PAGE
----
Over the years, American youth athletics have undergone a fundamental shift. The original intent of a fun, extracurricular activity has now been rapidly converted to a high-pressure feeder system for collegiate and professional athletic programs. With this new youth sport paradigm come the heightened physical expectations and intense training schedules that await these preadolescent and adolescent athletes.
Long seasons, multileague enrollment, multigame-per-week schedules, and a repetitive overhand throwing motion put youth baseball players at high risk for elbow and shoulder problems.1,2 The throwing arm of a youth baseball player is placed under a tremendous amount of stress. Age occurrence of epiphyseal closure shows widespread range at both the humerus, 14 to 20 years old, and elbow, 10 to 17 years old.3 With bone maturation of most of these players still occurring, repetitive stress injuries and soreness at and around the epiphyseal plates are common. The extreme valgus stress on the medial elbow with throwing puts not only pitchers at an increased risk of shoulder and elbow soreness (58%), but catchers (63%) and fielders (47%) as well.4 Youth baseball players noted in recent literature span the ages of 8 to 17 years old1,5-8 and show increased risk of arm injury as age, height, and weight increased.2 Despite youth league restriction efforts with pitch count limits and breaking pitch age requirements, increased rates of adolescent injury are still being seen.3,7,9 Olsen et al7 reported a direct comparison between adolescent pitchers who had elbow/shoulder surgery and those who did not. Pitchers who averaged more than 80 pitches per appearance were nearly four times more likely to require surgery. Those who pitched competitively for >8 months were five times more likely to require surgery. Clinically, we are seeing more and more of these pitchers present in our practices with complaints of shoulder and elbow pain. Although many of these patients may go on to develop further soft tissue lesions, we are seeing a growing number of these throwers present with common diagnoses of “Little League shoulder,” “Little League elbow,” and posterior impingement. We must be prepared to treat these throwers, but, more importantly, to educate them to prevent future injury.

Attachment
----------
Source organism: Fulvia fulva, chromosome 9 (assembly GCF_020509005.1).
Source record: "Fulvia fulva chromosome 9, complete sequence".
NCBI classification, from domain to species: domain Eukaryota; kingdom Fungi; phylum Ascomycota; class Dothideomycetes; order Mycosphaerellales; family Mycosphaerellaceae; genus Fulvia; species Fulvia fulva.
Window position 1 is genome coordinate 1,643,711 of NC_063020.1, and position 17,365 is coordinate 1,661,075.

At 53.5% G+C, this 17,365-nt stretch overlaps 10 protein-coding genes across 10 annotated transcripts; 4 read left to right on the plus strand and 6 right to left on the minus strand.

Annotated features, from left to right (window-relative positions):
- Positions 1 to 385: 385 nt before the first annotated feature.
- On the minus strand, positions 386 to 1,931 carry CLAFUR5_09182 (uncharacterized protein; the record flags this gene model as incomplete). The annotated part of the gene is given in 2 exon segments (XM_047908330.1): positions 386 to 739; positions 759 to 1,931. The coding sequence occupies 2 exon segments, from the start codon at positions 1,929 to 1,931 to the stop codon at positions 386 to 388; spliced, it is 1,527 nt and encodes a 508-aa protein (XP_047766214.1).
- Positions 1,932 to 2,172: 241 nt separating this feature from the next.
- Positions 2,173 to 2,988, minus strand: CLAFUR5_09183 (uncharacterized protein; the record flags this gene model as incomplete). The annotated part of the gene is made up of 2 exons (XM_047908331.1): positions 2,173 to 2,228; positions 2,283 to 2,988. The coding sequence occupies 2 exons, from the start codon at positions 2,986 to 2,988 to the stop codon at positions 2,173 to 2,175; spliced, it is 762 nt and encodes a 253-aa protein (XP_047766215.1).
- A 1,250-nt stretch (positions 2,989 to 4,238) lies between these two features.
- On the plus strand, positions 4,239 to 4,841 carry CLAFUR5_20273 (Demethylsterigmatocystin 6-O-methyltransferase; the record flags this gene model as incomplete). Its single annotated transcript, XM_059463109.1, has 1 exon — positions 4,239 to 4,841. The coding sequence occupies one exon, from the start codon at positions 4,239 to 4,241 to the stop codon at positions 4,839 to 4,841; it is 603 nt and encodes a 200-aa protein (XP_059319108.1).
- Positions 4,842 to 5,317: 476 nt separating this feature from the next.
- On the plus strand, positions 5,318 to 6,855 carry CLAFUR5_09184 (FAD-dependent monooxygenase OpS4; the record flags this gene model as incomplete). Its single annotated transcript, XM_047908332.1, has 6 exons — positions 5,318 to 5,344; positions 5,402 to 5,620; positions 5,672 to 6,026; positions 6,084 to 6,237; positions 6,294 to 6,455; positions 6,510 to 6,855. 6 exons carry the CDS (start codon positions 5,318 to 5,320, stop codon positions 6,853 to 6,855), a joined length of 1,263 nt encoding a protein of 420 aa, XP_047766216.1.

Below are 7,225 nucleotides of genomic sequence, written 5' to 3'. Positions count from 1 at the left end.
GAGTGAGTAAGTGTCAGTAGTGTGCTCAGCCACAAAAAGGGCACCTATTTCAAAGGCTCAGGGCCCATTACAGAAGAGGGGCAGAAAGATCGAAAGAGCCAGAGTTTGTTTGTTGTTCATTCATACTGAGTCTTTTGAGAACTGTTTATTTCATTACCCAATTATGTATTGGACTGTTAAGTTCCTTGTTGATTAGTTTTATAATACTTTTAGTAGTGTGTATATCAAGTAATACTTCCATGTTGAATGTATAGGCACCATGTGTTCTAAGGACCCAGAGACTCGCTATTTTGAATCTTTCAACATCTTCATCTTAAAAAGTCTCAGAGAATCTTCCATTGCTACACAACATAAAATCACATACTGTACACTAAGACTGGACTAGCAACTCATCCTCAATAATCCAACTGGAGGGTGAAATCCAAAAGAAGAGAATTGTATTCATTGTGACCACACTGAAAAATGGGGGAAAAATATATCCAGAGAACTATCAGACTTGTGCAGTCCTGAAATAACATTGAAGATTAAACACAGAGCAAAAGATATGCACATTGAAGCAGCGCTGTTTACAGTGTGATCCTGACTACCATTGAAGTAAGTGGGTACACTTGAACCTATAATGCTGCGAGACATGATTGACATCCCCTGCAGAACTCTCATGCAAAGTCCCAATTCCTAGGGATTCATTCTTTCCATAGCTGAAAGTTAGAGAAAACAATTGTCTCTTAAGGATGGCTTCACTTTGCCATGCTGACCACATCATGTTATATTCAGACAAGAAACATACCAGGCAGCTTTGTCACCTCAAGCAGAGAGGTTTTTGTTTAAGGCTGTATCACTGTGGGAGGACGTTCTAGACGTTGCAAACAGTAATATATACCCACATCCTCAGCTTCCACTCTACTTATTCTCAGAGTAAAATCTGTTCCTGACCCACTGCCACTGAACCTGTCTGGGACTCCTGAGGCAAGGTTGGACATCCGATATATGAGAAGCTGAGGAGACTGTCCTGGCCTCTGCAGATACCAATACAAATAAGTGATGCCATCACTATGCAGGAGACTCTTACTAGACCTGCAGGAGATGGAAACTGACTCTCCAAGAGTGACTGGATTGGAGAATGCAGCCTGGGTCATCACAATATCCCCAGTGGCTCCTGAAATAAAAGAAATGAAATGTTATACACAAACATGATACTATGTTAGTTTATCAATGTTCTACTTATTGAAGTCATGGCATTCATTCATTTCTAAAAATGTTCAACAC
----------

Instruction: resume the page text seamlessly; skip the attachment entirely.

LITTLE LEAGUE SHOULDER/HUMERAL STRESS FRACTURE
This injury on x-ray can show up as a widening of the proximal humeral physis. This gapping of the growth plate is caused by repetitive rotational torque at that humeral physis. Little League shoulder typically presents as proximal humerus pain and arm fatigue while throwing.3,6,8 Patients may present with lateral shoulder palpation tenderness; however, most patients will present without reproduction of pain during the physical exam.
LITTLE LEAGUE ELBOW/MEDIAL EPICONDYLE STRESS FRACTURE
This injury on x-ray can also show up as a widening of the growth plate, but at the medial epicondyle physis. While shoulder internal rotation provides the counteractive varus force at the proximal kinetic chain, the ulnar collateral ligament provides this needed counteractive varus force at the elbow. Similar to Little League shoulder, with decreased posterior shoulder strength, posterior shoulder capsule tightness, decreased shoulder internal rotation ROM, and poor throwing mechanics, medial elbow overuse injury can occur. All of these deficits contribute to a decreased varus counterforce at the elbow, causing greater strain at the medial epicondyle.4,6-8,10,11 Little League elbow typically presents as medial elbow pain, arm fatigue, and decreased ball control while throwing. Patients may present with medial elbow tenderness.3 Similar to the physis injury in the shoulder, these patients often do not report pain with clinical exam.